It's a sight that causes tourists to gawk: cured Iberian ham filling Spanish shops to the bursting point. But what is the stuff, anyway? And why are its producers now writing manifestos? DW takes a look.
Entering a Spanish deli is a daunting experience. And Jose Jimenez's shop in the Moncloa district of Madrid is no exception.
Jamon iberico, or cured ham from the Iberian Peninsula, is everywhere. It's stacked on the counter in small cuts or sitting in the windowsill in packets; pig legs dangle from the ceiling.
Other products are on sale as well: cheese, chorizo - a pork sausage - as well as other types of ham and smoked salmon. But jamon iberico is the unequivocal star, and a bewildering array of categories, labels and prices means that buying the beloved ham is a lot to ask of a delicatessen novice.
Which kind of jamon should one buy and how much of it? Is ham that costs 90 euros per kilo really that much better than ham that costs 15?
Jose understands this concern and attempts to put his customers at ease, offering advice without pressure. He points out that because there is so much choice when buying jamon iberico, trust is everything.
“If you trust the person who's selling, you're going to come back for more. People aren't stupid,” he told DW.
A long journey
Jose Jimenez's shop in Madrid is a long way from the forests of Andalusia and Extremadura, the rural areas in western and southern Spain where black Iberian pigs, the raw material of jamon iberico, are fattened up on acorns. The process is carefully controlled, with the pigs even put on slopes to make their legs fleshier before slaughter. The meat is then left to cure - sometimes for up to four years - before reaching bars, restaurants and delis, where it's eaten as a snack with a glass of beer or wine, or as part of a full meal.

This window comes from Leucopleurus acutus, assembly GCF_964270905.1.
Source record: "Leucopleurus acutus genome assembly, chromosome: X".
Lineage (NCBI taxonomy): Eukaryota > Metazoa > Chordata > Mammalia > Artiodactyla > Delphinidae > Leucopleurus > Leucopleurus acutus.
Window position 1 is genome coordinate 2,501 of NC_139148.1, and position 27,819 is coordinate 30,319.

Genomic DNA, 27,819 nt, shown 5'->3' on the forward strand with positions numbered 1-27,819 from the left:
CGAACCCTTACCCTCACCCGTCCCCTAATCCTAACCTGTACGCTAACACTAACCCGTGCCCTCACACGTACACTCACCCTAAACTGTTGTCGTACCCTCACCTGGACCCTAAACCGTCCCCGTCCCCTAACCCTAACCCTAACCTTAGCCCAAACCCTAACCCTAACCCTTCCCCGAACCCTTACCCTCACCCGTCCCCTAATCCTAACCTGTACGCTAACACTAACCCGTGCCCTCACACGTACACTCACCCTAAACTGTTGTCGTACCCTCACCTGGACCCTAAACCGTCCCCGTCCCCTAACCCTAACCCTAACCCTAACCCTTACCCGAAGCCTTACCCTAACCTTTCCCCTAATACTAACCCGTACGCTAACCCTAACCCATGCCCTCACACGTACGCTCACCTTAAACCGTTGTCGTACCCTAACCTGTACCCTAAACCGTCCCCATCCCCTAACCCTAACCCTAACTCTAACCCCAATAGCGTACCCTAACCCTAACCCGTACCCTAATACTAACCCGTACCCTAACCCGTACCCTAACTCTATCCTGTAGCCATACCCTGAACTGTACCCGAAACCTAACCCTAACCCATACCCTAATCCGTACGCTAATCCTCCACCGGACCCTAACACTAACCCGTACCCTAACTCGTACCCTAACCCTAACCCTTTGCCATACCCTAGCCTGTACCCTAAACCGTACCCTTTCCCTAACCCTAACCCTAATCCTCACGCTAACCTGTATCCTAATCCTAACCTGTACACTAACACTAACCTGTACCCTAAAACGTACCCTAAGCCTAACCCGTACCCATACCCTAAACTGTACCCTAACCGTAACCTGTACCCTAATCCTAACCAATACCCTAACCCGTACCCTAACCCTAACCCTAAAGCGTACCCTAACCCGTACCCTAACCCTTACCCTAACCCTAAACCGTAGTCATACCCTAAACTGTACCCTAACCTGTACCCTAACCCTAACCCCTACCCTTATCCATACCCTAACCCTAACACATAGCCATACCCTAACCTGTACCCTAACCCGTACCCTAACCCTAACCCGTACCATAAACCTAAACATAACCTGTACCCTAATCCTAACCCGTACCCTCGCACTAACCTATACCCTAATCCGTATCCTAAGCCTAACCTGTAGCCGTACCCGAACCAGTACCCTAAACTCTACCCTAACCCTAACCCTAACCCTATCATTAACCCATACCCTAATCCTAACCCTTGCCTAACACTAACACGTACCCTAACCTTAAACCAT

Jose believes that soon it will be harder for customers to be fooled into buying inferior jamon iberico. In December, a group of lobbyists published the Iberian Pork Manifesto in the country's press, calling on the government to push ahead with new rules. In a reflection of the earnestness with which Spain takes its jamon, the manifesto was excerpted and widely discussed in the Spanish press.
The government is currently preparing a set of norms to improve the regulation of jamon iberico. The current byzantine system of categorizing the meat will be simplified, and quality standards will be reinforced. Of primary importance to Spanish jamon producers is the establishment of labeling that clearly differentiates between purebred and crossbred Iberian pigs.
Jose and many of his colleagues in the sector are celebrating what they feel is a long-overdue set of rules that will benefit serious sellers.
Just outside Jose's shop, Spain's economic crisis is all too visible. The Moncloa area of Madrid is middle-class, yet street corners are occupied by beggars, and many businesses have been boarded up. Yet for Jose, sales have remained surprisingly steady.
Jose's experience is reflected in figures across the industry. In 2011, when Spain was already deeply in crisis, total sales for the sector increased 10 percent compared with the previous year. Last year's figures look similarly healthy.
As Jose thoughtfully sharpens a narrow, 12-inch carving knife, he reflects on the three decades he's spent running his business. They are years that have seen Madrid - and Spain as a whole - change immensely. And yet, the hunger for the salty taste of jamon iberico remains as hearty as ever before.
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